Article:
Key industries are agriculture, freight, logistics and transport. While Burnie is Tasmania’s largest port, Devonport is also a major freight and passenger hub. Tourism is a growing employment sector, and financial services, while still relatively small, is also growing. “Retail and tourism has been steadily climbing for the last three years, and Devonport is tracking in line with the rest of the state,” says Stacey Sheehan, principal of One Agency Collins Real Estate and president of Devonport’s Chamber of Commerce. “Devonport has a lot of private enterprise in the form of families who trade through good times and bad. If people coming from a mainland state are entrepreneurial, they can do well here. The Chamber of Commerce is really active and the office space is affordable, there are networking opportunities, and there’s a real sense of community — people here will actually go out of the way to help.” Devonport has access to NBN and is a ‘Bell weather’ seat, which gives more access to politicians.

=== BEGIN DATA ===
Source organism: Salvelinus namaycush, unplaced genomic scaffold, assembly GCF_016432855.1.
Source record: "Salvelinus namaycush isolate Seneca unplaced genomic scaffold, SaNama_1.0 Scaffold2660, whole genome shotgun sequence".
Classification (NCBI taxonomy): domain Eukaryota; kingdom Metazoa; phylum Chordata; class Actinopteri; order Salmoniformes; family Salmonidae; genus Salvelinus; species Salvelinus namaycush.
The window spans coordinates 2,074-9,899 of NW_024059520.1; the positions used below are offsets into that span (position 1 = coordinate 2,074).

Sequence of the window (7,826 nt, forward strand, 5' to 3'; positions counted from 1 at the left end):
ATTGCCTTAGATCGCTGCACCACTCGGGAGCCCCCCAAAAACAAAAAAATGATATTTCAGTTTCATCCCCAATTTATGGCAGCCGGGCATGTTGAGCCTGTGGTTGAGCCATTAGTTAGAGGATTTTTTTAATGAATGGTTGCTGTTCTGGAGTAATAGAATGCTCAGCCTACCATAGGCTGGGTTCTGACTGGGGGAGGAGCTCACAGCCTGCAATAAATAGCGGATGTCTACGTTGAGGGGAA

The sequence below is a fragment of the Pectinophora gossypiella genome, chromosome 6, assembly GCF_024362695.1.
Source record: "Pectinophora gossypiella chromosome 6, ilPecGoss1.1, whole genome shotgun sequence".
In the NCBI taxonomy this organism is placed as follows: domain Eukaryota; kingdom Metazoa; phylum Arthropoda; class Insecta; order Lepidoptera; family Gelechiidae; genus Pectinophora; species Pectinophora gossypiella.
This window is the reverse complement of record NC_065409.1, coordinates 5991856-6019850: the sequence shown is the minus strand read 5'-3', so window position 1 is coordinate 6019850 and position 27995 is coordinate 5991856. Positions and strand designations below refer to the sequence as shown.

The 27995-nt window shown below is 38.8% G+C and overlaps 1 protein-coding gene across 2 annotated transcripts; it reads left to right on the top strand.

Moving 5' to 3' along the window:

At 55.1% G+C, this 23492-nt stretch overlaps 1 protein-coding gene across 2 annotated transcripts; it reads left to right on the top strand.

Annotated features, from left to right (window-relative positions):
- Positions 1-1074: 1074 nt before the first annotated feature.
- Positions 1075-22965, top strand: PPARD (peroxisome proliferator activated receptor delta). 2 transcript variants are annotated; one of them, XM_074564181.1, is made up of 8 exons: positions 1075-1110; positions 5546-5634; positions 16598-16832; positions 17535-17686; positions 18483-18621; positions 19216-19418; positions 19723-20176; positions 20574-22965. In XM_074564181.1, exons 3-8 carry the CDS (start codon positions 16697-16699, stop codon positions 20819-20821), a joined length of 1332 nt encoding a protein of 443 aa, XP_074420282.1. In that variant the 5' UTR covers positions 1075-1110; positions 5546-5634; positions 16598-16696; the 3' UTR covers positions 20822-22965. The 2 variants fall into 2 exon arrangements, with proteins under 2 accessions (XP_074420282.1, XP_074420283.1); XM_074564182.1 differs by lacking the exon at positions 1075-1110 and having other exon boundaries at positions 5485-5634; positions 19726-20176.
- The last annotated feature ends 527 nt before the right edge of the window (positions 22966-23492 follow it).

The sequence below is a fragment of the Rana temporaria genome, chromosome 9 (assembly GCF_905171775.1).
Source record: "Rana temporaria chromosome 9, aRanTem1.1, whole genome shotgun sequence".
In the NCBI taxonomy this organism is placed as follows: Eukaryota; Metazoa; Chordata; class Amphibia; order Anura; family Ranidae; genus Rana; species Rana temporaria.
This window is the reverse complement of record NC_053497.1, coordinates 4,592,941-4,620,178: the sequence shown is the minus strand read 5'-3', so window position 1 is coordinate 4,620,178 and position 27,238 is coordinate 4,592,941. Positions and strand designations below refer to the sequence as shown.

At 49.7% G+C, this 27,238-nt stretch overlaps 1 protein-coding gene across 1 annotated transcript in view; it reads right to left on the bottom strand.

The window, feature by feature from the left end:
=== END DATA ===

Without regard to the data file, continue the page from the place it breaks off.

CLOCKWISE, FROM TOP LEFT Robin Hood Well offers farm stay accommodation; fresh local fare at Drift Café; Pizzirani’s Cucina; Mr Wolf fashion and homewares store; a brew from Bruny Island Beer Co at Empress Craft Beer. FACING PAGE, CLOCKWISE, FROM TOP LEFT Southern Wild Gin Distillery’s George Burgess with the copper still he designed; the distillery’s Dasher and Fisher Mountain Gin; Mrs Jones serves local seafood.